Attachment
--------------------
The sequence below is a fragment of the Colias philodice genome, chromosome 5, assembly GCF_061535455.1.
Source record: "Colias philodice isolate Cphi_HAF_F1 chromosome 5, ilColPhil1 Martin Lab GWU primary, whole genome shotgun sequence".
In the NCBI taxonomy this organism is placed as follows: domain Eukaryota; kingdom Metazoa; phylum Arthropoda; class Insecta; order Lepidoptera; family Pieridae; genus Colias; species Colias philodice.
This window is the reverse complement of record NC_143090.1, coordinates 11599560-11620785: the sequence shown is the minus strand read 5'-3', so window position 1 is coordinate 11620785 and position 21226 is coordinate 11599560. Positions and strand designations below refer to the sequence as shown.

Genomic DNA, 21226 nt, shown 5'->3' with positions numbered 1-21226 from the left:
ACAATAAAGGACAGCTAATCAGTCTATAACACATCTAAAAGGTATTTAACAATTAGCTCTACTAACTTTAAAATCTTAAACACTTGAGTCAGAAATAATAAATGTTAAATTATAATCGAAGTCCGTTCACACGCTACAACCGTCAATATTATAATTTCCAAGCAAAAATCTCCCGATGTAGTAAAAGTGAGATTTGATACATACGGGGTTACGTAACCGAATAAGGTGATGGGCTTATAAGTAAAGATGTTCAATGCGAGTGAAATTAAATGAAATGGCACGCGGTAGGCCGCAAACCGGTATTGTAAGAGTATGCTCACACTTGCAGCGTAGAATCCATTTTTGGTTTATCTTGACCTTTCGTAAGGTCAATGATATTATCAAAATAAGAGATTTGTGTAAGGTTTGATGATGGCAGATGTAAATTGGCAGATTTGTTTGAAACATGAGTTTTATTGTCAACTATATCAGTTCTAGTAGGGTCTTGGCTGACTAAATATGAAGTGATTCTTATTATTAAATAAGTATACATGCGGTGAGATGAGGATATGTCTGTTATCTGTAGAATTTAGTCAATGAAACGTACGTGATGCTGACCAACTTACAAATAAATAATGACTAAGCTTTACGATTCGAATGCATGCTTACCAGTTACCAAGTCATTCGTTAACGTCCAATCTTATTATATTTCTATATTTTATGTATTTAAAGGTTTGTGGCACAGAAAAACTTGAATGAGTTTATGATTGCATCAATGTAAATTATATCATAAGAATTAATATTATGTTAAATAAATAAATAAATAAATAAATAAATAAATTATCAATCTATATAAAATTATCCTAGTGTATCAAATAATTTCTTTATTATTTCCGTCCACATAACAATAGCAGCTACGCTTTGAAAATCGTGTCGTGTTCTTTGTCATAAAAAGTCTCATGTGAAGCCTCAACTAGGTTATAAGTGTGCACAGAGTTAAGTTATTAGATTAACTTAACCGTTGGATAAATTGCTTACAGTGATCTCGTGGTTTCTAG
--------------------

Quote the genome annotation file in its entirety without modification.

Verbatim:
The sequence below is a fragment of the Colias philodice genome, chromosome 5, assembly GCF_061535455.1.
Source record: "Colias philodice isolate Cphi_HAF_F1 chromosome 5, ilColPhil1 Martin Lab GWU primary, whole genome shotgun sequence".
In the NCBI taxonomy this organism is placed as follows: domain Eukaryota; kingdom Metazoa; phylum Arthropoda; class Insecta; order Lepidoptera; family Pieridae; genus Colias; species Colias philodice.
This window is the reverse complement of record NC_143090.1, coordinates 11599560-11620785: the sequence shown is the minus strand read 5'-3', so window position 1 is coordinate 11620785 and position 21226 is coordinate 11599560. Positions and strand designations below refer to the sequence as shown.

Genomic DNA, 21226 nt, shown 5'->3' with positions numbered 1-21226 from the left:
ACAATAAAGGACAGCTAATCAGTCTATAACACATCTAAAAGGTATTTAACAATTAGCTCTACTAACTTTAAAATCTTAAACACTTGAGTCAGAAATAATAAATGTTAAATTATAATCGAAGTCCGTTCACACGCTACAACCGTCAATATTATAATTTCCAAGCAAAAATCTCCCGATGTAGTAAAAGTGAGATTTGATACATACGGGGTTACGTAACCGAATAAGGTGATGGGCTTATAAGTAAAGATGTTCAATGCGAGTGAAATTAAATGAAATGGCACGCGGTAGGCCGCAAACCGGTATTGTAAGAGTATGCTCACACTTGCAGCGTAGAATCCATTTTTGGTTTATCTTGACCTTTCGTAAGGTCAATGATATTATCAAAATAAGAGATTTGTGTAAGGTTTGATGATGGCAGATGTAAATTGGCAGATTTGTTTGAAACATGAGTTTTATTGTCAACTATATCAGTTCTAGTAGGGTCTTGGCTGACTAAATATGAAGTGATTCTTATTATTAAATAAGTATACATGCGGTGAGATGAGGATATGTCTGTTATCTGTAGAATTTAGTCAATGAAACGTACGTGATGCTGACCAACTTACAAATAAATAATGACTAAGCTTTACGATTCGAATGCATGCTTACCAGTTACCAAGTCATTCGTTAACGTCCAATCTTATTATATTTCTATATTTTATGTATTTAAAGGTTTGTGGCACAGAAAAACTTGAATGAGTTTATGATTGCATCAATGTAAATTATATCATAAGAATTAATATTATGTTAAATAAATAAATAAATAAATAAATAAATAAATTATCAATCTATATAAAATTATCCTAGTGTATCAAATAATTTCTTTATTATTTCCGTCCACATAACAATAGCAGCTACGCTTTGAAAATCGTGTCGTGTTCTTTGTCATAAAAAGTCTCATGTGAAGCCTCAACTAGGTTATAAGTGTGCACAGAGTTAAGTTATTAGATTAACTTAACCGTTGGATAAATTGCTTACAGTGATCTCGTGGTTTCTAG